Huntington Beach, Calif. – Sharp Systems of America is using its newest notebook computer, the Actius RD3D, as the launch platform for its first 3D-capable LCD that can render a 3D image without using special goggles.
The Actius RD3D is equipped with a 15-inch LCD that uses a Sharp developed technology to render 3D images on the screen itself. It is now available directly through Sharp with a $3,299 street price. The consumers most likely to take advantage of the 3D technology are the high-end gamers that play the 1,000 3D game titles now on the market, said Ian Matthew, Sharp’s 3D development manager. Because the gaming aspect is so important, Sharp teamed up with graphic card maker Nvidia to develop the LCD.
‘The Nvidia relationship comes into play here,’ Matthew said, ‘Nvidia has supported 3D gaming for quite awhile, but you needed special glasses for them.’
The RD3D is essentially a higher-end notebook that uses a Nvidia GeForce4 440 Go with 64MB Video RAM. Other features include a 2.8MHz Intel Desktop Pentium® 4, 2.8 GHz, a 60GB hard drive, 512MB of RAM and a DVD-RW/DVD-RAM drive.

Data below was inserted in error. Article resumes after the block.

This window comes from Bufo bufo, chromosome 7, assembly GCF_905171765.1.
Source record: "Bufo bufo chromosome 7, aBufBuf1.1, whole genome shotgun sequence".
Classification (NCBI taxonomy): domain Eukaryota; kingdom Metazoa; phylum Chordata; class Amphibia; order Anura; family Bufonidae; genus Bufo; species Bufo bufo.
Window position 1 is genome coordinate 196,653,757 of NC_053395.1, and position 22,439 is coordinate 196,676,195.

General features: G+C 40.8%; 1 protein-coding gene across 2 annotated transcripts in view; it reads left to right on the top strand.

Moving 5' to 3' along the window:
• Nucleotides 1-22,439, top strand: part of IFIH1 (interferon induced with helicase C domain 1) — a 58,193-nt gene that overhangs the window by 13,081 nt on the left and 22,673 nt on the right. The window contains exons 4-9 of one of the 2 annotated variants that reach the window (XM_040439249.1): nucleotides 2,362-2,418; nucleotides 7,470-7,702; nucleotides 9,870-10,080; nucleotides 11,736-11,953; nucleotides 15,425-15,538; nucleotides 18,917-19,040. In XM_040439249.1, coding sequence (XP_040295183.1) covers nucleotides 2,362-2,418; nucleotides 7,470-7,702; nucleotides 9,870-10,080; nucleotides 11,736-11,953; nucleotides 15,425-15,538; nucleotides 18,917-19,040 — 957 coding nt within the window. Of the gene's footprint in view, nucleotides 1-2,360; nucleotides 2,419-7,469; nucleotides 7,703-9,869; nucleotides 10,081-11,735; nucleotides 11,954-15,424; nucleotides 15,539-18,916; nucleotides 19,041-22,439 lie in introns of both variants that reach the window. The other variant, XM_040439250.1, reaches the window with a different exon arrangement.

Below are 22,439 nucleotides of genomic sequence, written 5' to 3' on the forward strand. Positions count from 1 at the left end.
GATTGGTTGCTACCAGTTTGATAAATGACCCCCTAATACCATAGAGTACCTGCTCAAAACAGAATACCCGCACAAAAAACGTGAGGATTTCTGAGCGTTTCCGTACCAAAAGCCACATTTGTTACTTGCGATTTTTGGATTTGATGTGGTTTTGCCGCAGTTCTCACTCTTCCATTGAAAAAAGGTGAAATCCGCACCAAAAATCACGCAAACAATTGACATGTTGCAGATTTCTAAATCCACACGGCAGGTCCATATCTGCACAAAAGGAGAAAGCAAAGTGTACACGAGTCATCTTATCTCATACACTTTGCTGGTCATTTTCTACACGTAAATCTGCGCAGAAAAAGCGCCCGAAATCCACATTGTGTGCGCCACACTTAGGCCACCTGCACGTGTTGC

Matthew believes the price will make the Actius RD3D a more popular buy for various vertical markets before it becomes a hot seller at retail. Sharp anticipates that the price should fall relatively quickly with it hitting the $2,000 price range sometime next year, said Terry Hanly, the company’s product marketing manager. At this point is should become available at national retailers, she said.
The screen is capable of running in conventional 2D mode when used with non-3D applications, and the technology could be ported over to stand alone LCD monitors. Sharp declined to take this route with its initial launch, Matthew said, because it wanted to give customers a complete, working 3D package. The Actius RD3D’s screen and graphics card were specifically designed to work together, something that could not be guaranteed if another computer was used, he said.
To create the 3D effect the display utilizes two LCD. The outer panel operates in a conventional fashion, but the back panel turns off every other pixel, which creates a double image to the user’s eyes thus creating the 3D affect. For the best result the viewer needs to be directly ahead and about 21-inches away from the screen, Matthew said.
The notebook is bundled with several 3D titles and software that will convert 2D digital images to 3D.